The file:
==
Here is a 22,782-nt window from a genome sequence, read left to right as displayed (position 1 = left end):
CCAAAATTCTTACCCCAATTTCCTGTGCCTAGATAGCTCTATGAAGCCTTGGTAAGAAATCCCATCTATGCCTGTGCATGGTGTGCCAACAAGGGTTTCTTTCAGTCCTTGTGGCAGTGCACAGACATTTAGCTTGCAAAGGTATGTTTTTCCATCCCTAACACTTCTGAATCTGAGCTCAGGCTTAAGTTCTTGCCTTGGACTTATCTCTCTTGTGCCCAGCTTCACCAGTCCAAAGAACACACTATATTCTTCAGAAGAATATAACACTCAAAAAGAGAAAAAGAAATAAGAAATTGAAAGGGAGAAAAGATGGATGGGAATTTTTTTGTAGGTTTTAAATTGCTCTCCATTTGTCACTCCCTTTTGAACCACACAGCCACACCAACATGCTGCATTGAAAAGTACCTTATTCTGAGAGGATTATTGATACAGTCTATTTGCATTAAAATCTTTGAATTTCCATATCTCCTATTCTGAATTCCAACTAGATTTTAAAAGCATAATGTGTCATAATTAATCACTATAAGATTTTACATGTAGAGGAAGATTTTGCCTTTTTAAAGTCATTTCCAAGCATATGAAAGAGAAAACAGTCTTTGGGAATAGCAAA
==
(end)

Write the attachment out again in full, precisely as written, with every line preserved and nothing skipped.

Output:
Here is a 22,782-nt window from a genome sequence, read left to right as displayed (position 1 = left end):
CCAAAATTCTTACCCCAATTTCCTGTGCCTAGATAGCTCTATGAAGCCTTGGTAAGAAATCCCATCTATGCCTGTGCATGGTGTGCCAACAAGGGTTTCTTTCAGTCCTTGTGGCAGTGCACAGACATTTAGCTTGCAAAGGTATGTTTTTCCATCCCTAACACTTCTGAATCTGAGCTCAGGCTTAAGTTCTTGCCTTGGACTTATCTCTCTTGTGCCCAGCTTCACCAGTCCAAAGAACACACTATATTCTTCAGAAGAATATAACACTCAAAAAGAGAAAAAGAAATAAGAAATTGAAAGGGAGAAAAGATGGATGGGAATTTTTTTGTAGGTTTTAAATTGCTCTCCATTTGTCACTCCCTTTTGAACCACACAGCCACACCAACATGCTGCATTGAAAAGTACCTTATTCTGAGAGGATTATTGATACAGTCTATTTGCATTAAAATCTTTGAATTTCCATATCTCCTATTCTGAATTCCAACTAGATTTTAAAAGCATAATGTGTCATAATTAATCACTATAAGATTTTACATGTAGAGGAAGATTTTGCCTTTTTAAAGTCATTTCCAAGCATATGAAAGAGAAAACAGTCTTTGGGAATAGCAAA